>>idea and I assume that's not what you were getting at.

    >
    >
    > The point is that we don't *know* the type of the expression the NULL
    > macro expands to; it could be either int or void* (there are other
    > possibilities).
    >
    > "(void*)NULL" is a better sentinel value.


    Right. Or (char*)NULL, or (struct thing*)NULL, or
    whatever pointer type the function expects to retrieve
    with va_arg(). The point I wanted to make is that a
    "bare" NULL makes an unreliable sentinel, because its
    type is implementation-defined and quite likely wrong
    for the purpose.

    --
     
    Eric Sosman, Oct 26, 2006
    #14
  15. Keith Thompson wrote:
    > "David Resnick" <> writes:
    > > Christopher Benson-Manica wrote:
    > >> Eric Sosman <> wrote:
    > >>
    > >> > By the way: Elsethread, someone mentioned using NULL as
    > >> > a sentinel to mark the end of the list of optional arguments.
    > >> > Thought question: Why is this a bad idea, and how could it
    > >> > be made better? (Hint: What is the type of the expression
    > >> > the NULL macro expands to?)
    > >>
    > >> I assume you're talking about the general case - obviously NULL as a
    > >> sentinel could not work for a function such as printf() where the
    > >> type of each argument varies. I fail to see how using a sentinel
    > >> value to terminate a list of arguments *of the same type* is a bad
    > >> idea and I assume that's not what you were getting at.

    > >
    > > I think his point is that you need to cast NULL to void* when passing
    > > to a varargs function because it may be just a naked 0 and int may be
    > > smaller than void*. I didn't make up the code in question, it
    > > preceeded me. But fixing it (with a cast or some other approach)
    > > doesn't seem worthwhile to me as it is unlikely to break any time soon.

    >
    > What do you mean by "any time soon"? It could break the moment you
    > recompile it on a 64-bit platform.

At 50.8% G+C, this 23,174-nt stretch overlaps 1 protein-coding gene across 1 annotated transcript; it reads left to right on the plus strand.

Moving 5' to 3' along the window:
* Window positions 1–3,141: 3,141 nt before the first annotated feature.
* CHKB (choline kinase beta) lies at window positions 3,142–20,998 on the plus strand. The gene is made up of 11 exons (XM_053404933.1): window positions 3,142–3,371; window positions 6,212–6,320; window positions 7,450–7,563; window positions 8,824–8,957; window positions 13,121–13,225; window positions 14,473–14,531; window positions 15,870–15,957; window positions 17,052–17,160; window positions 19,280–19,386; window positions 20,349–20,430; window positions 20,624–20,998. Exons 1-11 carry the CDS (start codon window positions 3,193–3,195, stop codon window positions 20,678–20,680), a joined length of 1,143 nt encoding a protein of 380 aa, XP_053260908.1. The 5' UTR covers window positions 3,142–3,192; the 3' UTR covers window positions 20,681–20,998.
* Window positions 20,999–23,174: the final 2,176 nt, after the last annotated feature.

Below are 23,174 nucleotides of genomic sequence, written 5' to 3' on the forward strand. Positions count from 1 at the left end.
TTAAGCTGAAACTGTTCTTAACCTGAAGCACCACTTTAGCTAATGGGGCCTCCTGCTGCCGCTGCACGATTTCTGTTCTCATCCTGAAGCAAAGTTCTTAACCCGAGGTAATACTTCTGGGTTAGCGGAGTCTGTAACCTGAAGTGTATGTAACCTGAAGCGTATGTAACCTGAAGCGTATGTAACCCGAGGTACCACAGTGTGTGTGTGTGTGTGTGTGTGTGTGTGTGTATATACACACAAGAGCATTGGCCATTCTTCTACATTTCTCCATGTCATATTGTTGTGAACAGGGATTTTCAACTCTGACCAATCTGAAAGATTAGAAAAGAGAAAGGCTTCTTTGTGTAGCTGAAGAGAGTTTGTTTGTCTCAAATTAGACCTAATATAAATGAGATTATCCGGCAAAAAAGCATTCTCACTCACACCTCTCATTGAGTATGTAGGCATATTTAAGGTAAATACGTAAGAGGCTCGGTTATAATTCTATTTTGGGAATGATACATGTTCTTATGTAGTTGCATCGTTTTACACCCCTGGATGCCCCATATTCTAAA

>


    The code in question is in a rather stable state (past QA/load
    tested/released to customers). Changing a few hundred lines with no
    actual functional defect would clearly not be approved -- and rightly
    so I think. I don't consider fixing this critical, just something to
    keep in mind, particularly for when we migrate to 64 bits, where no
    doubt other code will be destabilized too. With our current headers,
    wouldn't matter even then for our C files, as NULL is defined as
    (void*) 0, but those system headers could change too, and as our
    sources include both C and C++ it will break at least in the C++ files
    as NULL there is 0...

    > You don't actually have to wait for the code to fail before you fix
    > it.


    Depending on the state of a project and the perceived risk of the
    failure, sometimes you do.

    -David
     
    David Resnick, Oct 26, 2006
    #15
  16. "David Resnick" <> writes:
    > Keith Thompson wrote:

    [...]
    >> You don't actually have to wait for the code to fail before you fix
    >> it.

    >
    > Depending on the state of a project and the perceived risk of the
    > failure, sometimes you do.


    Fair enough.

    --
    Keith Thompson (The_Other_Keith) <http://www.ghoti.net/~kst>
    San Diego Supercomputer Center <*> <http://users.sdsc.edu/~kst>
    We must do something. This is something. Therefore, we must do this.
     
    Keith Thompson, Oct 26, 2006
    #16
  17. Keith Thompson <> wrote:

    > The point is that we don't *know* the type of the expression the NULL
    > macro expands to; it could be either int or void* (there are other
    > possibilities).


    > "(void*)NULL" is a better sentinel value.


    Agreed, I appreciate the clarification.

    --
    C. Benson Manica | I *should* know what I'm talking about - if I
    cbmanica(at)gmail.com | don't, I need to know. Flames welcome.
     
    Christopher Benson-Manica, Oct 27, 2006
    #17